Pilots can take part in flying activities every day, all year round, whether or not they are members of Aero Club Valle d’Aosta.
For pilots who are not members, training sessions are generally organised at various times of the year. Notably, every spring there are wave soaring training sessions usually attended by an average of 70 crews from all over Europe, especially from Germany and the Netherlands.
Aosta Airport is 545 metres above sea level and is located about 3 km east of the city centre. The city (and with it the airport) are therefore located a third of the way along the section of the Aosta Valley that runs between the towns of Courmayeur and Saint Vincent, about 63 km from the mouth of the valley if we follow the valley itself. This distance from the plain, together with the fact that the valley turns sharply south at Saint Vincent (an angle of around 70°), offers extraordinary conditions for takeoff and gliding in the area around the airport and the entire valley. Often, the weather in the upper valley (Saint Vincent-Courmayeur) is very favourable for flying and totally different from the typical conditions in the stretch along the lower valley (from Saint Vincent to the plain).
Within a minimum of 22 km (the Grand Combin at 4,314 m) and a maximum of 55 km (Monte Rosa at 4,634 m) stand Europe’s highest peaks (Mont Blanc, the Matterhorn), while nearby there are peaks of over 3,500 metres such as Monte Emilius (3,557 m) just 7 km south of the airport.
The passes connecting with the nearby valleys are all very high (all above 2,000 m).
Throughout spring and summer, and often also in autumn, on sunny days (even with light clouds) a considerable valley breeze picks up starting at about 1 pm and goes on until late afternoon. As a result, pilots can soar using the lift generated on the ridges of the town of Arpuilles, 5 km from the airport. With regard to thermal inversions, the altitude that can be reached in this way varies greatly. Pilots can almost always reach 1,000 metres QFE, high enough to move over and pick up powerful thermals on the ridges of Blavy, on the opposite side of the valley.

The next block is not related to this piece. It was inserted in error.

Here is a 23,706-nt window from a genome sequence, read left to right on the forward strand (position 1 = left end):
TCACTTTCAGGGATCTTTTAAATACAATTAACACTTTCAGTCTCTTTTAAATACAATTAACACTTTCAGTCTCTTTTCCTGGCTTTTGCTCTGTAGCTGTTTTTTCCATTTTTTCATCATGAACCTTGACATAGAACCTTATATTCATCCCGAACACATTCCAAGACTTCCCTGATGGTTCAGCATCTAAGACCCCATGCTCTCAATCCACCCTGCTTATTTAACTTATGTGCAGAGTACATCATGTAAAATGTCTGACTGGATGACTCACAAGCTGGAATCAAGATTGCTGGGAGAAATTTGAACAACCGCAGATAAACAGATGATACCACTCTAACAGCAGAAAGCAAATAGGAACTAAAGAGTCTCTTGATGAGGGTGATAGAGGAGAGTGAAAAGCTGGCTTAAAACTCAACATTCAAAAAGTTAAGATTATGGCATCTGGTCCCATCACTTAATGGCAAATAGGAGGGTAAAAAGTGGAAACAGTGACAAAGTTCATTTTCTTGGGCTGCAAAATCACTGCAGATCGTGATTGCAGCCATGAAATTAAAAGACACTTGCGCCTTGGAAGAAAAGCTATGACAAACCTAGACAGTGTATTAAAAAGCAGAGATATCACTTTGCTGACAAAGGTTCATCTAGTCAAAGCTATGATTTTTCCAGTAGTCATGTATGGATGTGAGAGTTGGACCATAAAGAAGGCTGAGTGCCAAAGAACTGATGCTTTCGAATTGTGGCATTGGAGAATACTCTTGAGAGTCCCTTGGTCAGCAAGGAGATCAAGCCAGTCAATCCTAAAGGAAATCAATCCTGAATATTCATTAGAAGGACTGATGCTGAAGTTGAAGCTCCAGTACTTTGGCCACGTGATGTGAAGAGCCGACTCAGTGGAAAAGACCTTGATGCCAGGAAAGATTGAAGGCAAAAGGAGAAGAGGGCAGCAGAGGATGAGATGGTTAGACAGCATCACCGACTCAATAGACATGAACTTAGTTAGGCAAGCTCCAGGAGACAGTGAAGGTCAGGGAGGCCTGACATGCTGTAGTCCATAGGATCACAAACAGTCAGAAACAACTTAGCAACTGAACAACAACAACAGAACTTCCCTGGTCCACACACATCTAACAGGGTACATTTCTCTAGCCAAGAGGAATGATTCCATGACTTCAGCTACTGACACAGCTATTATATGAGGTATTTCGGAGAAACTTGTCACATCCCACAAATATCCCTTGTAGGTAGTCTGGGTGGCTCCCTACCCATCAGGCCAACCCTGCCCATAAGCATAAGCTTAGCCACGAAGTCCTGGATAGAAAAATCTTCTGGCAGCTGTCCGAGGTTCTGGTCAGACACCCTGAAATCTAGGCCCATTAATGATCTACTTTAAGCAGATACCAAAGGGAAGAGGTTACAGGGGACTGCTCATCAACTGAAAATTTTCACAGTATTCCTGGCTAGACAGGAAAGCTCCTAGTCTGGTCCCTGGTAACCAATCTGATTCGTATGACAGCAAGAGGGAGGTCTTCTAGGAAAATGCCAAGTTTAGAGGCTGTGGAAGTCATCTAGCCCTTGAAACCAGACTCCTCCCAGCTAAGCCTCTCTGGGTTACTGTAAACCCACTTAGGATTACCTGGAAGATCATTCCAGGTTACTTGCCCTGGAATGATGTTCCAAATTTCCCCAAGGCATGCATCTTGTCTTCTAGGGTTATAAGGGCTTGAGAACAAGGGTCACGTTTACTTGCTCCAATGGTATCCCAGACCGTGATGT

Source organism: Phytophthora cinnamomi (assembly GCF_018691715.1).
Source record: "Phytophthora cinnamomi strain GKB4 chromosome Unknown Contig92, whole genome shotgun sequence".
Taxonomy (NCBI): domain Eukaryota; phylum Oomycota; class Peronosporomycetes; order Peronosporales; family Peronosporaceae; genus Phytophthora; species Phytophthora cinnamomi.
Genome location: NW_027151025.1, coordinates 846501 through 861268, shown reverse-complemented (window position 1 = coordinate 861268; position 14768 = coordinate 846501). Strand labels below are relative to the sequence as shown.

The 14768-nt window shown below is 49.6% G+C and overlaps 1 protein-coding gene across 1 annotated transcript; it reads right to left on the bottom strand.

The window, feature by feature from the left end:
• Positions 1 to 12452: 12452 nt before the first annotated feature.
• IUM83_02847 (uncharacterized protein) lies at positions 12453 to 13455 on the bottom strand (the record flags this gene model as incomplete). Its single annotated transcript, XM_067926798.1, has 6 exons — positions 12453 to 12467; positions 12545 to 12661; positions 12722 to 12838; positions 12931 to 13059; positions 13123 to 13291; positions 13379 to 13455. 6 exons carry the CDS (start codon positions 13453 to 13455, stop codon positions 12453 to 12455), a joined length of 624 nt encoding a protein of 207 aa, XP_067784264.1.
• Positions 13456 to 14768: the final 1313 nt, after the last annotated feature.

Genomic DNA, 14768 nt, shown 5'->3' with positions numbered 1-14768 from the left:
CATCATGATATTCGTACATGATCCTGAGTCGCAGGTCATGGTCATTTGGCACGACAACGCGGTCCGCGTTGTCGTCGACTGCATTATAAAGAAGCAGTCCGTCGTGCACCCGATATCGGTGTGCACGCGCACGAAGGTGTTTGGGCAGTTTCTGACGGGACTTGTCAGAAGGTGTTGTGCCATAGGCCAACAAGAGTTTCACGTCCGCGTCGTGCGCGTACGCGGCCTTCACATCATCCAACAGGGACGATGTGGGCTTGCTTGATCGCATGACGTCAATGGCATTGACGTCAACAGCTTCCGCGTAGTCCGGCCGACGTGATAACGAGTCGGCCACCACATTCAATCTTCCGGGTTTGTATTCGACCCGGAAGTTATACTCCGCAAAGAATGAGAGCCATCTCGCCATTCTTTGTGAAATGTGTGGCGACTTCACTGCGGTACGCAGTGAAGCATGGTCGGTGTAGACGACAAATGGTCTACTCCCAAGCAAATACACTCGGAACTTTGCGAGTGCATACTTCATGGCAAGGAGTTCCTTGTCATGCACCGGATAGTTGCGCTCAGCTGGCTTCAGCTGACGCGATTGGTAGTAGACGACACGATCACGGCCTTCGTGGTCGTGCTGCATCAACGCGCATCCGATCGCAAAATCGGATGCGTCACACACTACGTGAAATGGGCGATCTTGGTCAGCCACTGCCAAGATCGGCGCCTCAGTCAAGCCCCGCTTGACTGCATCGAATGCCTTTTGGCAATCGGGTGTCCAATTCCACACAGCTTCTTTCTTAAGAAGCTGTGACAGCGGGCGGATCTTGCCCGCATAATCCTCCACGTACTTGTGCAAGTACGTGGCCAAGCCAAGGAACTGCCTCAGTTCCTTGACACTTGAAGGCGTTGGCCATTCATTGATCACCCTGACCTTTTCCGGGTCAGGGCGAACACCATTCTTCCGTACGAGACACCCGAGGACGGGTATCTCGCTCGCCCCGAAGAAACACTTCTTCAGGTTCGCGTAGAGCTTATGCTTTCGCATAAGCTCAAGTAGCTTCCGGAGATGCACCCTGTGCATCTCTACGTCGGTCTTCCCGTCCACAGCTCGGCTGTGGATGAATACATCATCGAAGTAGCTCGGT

On days with these conditions, pilots can almost always reach 3,000 metres QNH, often 3,500 metres QNH, and sometimes 4,000 metres QNH.
On days with winds at altitude, even if these are weak, wave phenomena are triggered and spread to the upper layers of the atmosphere. Often, the wind also affects the lower layers all the way down to ground level, allowing tows to 400/600 metres on the ridges of Monte Emilius, located 1 km south of the field.
These days are frequent throughout the whole year, but especially in the spring, when they allow fantastic flying up as high as the stratosphere. The Italian altitude records (single and twin-seat) have been broken several times in the skies above the Aosta Valley. The Aosta Valley and the valleys that run alongside it extend to around 460 kilometres overall, all of which can be explored at a safe altitude with respect to the airport.
The environment is harsh and often challenging for glider pilots, but it is striking with its sheer pinnacles, dark rocks silhouetted against the blue sky, glaciers sparkling in the sun, deep green valleys, white cumulus clouds clinging to mountains, powerful and turbulent rotors, incredibly smooth lenticular clouds, crows, hawks, buzzards, eagles…
A flight in the Aosta Valley is an exciting and unforgettable experience!